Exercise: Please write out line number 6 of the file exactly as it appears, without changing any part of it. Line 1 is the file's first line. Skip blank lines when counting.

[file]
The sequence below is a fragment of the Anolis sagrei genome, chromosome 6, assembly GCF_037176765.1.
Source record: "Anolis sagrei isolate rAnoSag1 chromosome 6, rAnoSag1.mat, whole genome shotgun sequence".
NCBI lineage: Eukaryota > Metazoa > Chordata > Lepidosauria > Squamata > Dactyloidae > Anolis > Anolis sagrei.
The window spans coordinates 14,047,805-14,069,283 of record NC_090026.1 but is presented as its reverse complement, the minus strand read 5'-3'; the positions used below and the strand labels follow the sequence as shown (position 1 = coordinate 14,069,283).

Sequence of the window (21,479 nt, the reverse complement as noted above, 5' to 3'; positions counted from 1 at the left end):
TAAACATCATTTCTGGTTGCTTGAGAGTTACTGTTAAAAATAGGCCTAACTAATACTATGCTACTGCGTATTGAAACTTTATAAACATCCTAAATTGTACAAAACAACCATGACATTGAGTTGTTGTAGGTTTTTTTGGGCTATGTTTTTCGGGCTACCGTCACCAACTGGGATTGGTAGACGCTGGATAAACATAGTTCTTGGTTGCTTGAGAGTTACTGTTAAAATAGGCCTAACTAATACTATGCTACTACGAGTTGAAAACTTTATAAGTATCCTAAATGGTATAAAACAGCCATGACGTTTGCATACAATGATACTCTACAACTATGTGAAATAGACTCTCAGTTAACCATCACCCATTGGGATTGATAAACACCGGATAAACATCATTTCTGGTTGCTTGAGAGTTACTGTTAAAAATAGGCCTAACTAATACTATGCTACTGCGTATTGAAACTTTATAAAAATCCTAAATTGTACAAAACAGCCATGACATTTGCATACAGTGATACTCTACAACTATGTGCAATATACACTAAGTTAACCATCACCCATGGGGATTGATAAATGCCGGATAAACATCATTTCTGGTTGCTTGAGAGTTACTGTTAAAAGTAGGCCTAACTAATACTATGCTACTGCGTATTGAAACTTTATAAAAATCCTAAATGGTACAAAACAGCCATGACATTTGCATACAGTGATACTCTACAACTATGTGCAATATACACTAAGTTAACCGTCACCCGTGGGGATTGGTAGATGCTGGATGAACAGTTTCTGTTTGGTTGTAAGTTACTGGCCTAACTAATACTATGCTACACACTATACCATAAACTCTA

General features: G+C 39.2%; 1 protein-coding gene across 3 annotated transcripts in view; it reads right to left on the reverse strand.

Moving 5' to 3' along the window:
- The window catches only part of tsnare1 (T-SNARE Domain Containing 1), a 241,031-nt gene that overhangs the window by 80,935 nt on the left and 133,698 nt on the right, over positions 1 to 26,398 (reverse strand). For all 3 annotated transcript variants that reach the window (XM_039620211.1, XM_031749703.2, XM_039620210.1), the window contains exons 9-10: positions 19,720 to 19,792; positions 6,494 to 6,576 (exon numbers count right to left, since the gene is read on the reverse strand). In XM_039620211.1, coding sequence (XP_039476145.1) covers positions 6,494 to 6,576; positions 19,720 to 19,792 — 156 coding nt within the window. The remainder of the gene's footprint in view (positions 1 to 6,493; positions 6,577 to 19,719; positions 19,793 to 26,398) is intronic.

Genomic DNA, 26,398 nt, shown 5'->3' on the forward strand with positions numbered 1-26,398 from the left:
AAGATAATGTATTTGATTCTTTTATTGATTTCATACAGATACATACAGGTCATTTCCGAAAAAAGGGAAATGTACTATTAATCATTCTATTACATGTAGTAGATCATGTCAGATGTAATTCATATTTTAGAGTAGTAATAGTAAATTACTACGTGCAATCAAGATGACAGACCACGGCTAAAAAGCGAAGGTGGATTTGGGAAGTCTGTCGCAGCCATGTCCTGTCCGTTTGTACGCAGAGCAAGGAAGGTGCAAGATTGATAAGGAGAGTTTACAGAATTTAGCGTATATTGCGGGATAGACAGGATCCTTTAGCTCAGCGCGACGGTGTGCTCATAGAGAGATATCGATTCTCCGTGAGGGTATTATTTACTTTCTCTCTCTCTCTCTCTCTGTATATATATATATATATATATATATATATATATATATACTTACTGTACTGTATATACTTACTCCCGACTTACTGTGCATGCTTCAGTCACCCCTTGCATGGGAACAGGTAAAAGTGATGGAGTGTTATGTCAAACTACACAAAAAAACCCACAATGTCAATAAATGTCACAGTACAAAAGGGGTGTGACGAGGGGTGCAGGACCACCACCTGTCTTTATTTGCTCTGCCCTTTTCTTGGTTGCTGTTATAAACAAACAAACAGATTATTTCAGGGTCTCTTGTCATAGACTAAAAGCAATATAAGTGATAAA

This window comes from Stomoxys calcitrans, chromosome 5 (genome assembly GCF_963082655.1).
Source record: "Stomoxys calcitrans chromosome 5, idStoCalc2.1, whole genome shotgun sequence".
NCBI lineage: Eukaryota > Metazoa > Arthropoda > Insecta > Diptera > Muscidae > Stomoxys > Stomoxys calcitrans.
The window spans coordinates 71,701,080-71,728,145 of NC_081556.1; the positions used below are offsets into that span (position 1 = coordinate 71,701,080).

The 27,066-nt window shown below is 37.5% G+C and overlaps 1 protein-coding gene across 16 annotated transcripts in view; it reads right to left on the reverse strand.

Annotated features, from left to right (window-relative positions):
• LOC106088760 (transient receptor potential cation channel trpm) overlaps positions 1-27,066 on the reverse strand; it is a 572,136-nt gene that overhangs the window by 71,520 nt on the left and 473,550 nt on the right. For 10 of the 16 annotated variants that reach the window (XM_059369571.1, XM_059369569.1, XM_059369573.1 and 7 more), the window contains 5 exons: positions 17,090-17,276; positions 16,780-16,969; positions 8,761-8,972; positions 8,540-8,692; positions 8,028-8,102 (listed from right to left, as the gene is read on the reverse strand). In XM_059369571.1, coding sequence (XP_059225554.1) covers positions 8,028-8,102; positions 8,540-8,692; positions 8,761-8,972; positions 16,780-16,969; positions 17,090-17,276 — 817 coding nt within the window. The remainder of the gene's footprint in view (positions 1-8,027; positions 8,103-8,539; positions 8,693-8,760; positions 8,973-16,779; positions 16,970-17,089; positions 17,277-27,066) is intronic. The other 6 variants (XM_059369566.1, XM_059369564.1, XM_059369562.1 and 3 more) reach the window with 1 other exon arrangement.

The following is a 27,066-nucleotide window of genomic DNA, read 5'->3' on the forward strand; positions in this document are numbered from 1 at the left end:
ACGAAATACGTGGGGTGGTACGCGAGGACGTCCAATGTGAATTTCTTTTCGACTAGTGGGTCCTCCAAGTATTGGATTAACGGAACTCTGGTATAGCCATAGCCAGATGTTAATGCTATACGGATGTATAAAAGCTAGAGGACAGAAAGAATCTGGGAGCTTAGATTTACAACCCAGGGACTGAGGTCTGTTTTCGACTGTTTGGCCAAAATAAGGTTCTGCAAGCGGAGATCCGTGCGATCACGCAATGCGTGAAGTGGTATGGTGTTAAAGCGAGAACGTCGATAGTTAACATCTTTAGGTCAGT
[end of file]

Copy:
TAAACATCATTTCTGGTTGCTTGAGAGTTACTGTTAAAAATAGGCCTAACTAATACTATGCTACTGCGTATTGAAACTTTATAAACATCCTAAATTGTACAAAACAACCATGACATTGAGTTGTTGTAGGTTTTTTTGGGCTATGTTTTTCGGGCTACCGTCACCAACTGGGATTGGTAGACGCTGGATAAACATAGTTCTTGGTTGCTTGAGAGTTACTGTTAAAATAGGCCTAACTAATACTATGCTACTACGAGTTGAAAACTTTATAAGTATCCTAAATGGTATAAAACAGCCATGACGTTTGCATACAATGATACTCTACAACTATGTGAAATAGACTCTCAGTTAACCATCACCCATTGGGATTGATAAACACCGGATAAACATCATTTCTGGTTGCTTGAGAGTTACTGTTAAAAATAGGCCTAACTAATACTATGCTACTGCGTATTGAAACTTTATAAAAATCCTAAATTGTACAAAACAGCCATGACATTTGCATACAGTGATACTCTACAACTATGTGCAATATACACTAAGTTAACCATCACCCATGGGGATTGATAAATGCCGGATAAACATCATTTCTGGTTGCTTGAGAGTTACTGTTAAAAGTAGGCCTAACTAATACTATGCTACTGCGTATTGAAACTTTATAAAAATCCTAAATGGTACAAAACAGCCATGACATTTGCATACAGTGATACTCTACAACTATGTGCAATATACACTAAGTTAACCGTCACCCGTGGGGATTGGTAGATGCTGGATGAACAGTTTCTGTTTGGTTGTAAGTTACTGGCCTAACTAATACTATGCTACACACTATACCATAAACTCTA